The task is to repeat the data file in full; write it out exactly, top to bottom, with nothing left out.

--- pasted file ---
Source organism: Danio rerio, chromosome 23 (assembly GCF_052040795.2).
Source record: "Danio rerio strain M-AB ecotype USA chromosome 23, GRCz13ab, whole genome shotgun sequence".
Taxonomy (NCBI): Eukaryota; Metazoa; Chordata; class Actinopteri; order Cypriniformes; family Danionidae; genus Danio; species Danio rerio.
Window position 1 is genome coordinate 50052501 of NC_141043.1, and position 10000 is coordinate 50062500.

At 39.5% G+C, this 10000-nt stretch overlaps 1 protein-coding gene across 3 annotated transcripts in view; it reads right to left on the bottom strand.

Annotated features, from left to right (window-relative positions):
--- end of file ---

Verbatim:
Source organism: Danio rerio, chromosome 23 (assembly GCF_052040795.2).
Source record: "Danio rerio strain M-AB ecotype USA chromosome 23, GRCz13ab, whole genome shotgun sequence".
Taxonomy (NCBI): Eukaryota; Metazoa; Chordata; class Actinopteri; order Cypriniformes; family Danionidae; genus Danio; species Danio rerio.
Window position 1 is genome coordinate 50052501 of NC_141043.1, and position 10000 is coordinate 50062500.

At 39.5% G+C, this 10000-nt stretch overlaps 1 protein-coding gene across 3 annotated transcripts in view; it reads right to left on the bottom strand.

Annotated features, from left to right (window-relative positions):